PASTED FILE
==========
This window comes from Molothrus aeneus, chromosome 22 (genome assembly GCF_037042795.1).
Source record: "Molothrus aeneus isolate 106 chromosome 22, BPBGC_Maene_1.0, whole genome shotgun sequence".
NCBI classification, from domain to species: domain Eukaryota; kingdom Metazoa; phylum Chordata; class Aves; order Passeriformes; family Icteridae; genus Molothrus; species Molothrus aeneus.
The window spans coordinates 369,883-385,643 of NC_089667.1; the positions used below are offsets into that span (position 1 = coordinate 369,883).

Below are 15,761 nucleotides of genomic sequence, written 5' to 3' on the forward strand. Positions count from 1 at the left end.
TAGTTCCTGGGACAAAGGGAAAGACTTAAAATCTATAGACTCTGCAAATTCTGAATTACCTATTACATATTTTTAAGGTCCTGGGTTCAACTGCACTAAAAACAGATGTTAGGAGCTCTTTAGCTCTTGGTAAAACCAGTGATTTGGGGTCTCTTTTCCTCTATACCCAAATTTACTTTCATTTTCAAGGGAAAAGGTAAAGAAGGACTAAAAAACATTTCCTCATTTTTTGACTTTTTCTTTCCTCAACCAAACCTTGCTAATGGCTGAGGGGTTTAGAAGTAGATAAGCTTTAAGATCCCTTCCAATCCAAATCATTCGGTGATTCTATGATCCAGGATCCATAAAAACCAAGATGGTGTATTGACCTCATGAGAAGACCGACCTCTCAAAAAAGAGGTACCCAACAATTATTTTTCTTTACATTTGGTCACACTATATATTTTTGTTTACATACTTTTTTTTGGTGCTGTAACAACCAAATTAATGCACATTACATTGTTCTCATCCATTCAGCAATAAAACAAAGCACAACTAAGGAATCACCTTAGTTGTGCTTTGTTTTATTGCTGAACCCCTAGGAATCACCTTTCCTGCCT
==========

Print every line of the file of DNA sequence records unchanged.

This window comes from Molothrus aeneus, chromosome 22 (genome assembly GCF_037042795.1).
Source record: "Molothrus aeneus isolate 106 chromosome 22, BPBGC_Maene_1.0, whole genome shotgun sequence".
NCBI classification, from domain to species: domain Eukaryota; kingdom Metazoa; phylum Chordata; class Aves; order Passeriformes; family Icteridae; genus Molothrus; species Molothrus aeneus.
The window spans coordinates 369,883-385,643 of NC_089667.1; the positions used below are offsets into that span (position 1 = coordinate 369,883).

Below are 15,761 nucleotides of genomic sequence, written 5' to 3' on the forward strand. Positions count from 1 at the left end.
TAGTTCCTGGGACAAAGGGAAAGACTTAAAATCTATAGACTCTGCAAATTCTGAATTACCTATTACATATTTTTAAGGTCCTGGGTTCAACTGCACTAAAAACAGATGTTAGGAGCTCTTTAGCTCTTGGTAAAACCAGTGATTTGGGGTCTCTTTTCCTCTATACCCAAATTTACTTTCATTTTCAAGGGAAAAGGTAAAGAAGGACTAAAAAACATTTCCTCATTTTTTGACTTTTTCTTTCCTCAACCAAACCTTGCTAATGGCTGAGGGGTTTAGAAGTAGATAAGCTTTAAGATCCCTTCCAATCCAAATCATTCGGTGATTCTATGATCCAGGATCCATAAAAACCAAGATGGTGTATTGACCTCATGAGAAGACCGACCTCTCAAAAAAGAGGTACCCAACAATTATTTTTCTTTACATTTGGTCACACTATATATTTTTGTTTACATACTTTTTTTTGGTGCTGTAACAACCAAATTAATGCACATTACATTGTTCTCATCCATTCAGCAATAAAACAAAGCACAACTAAGGAATCACCTTAGTTGTGCTTTGTTTTATTGCTGAACCCCTAGGAATCACCTTTCCTGCCT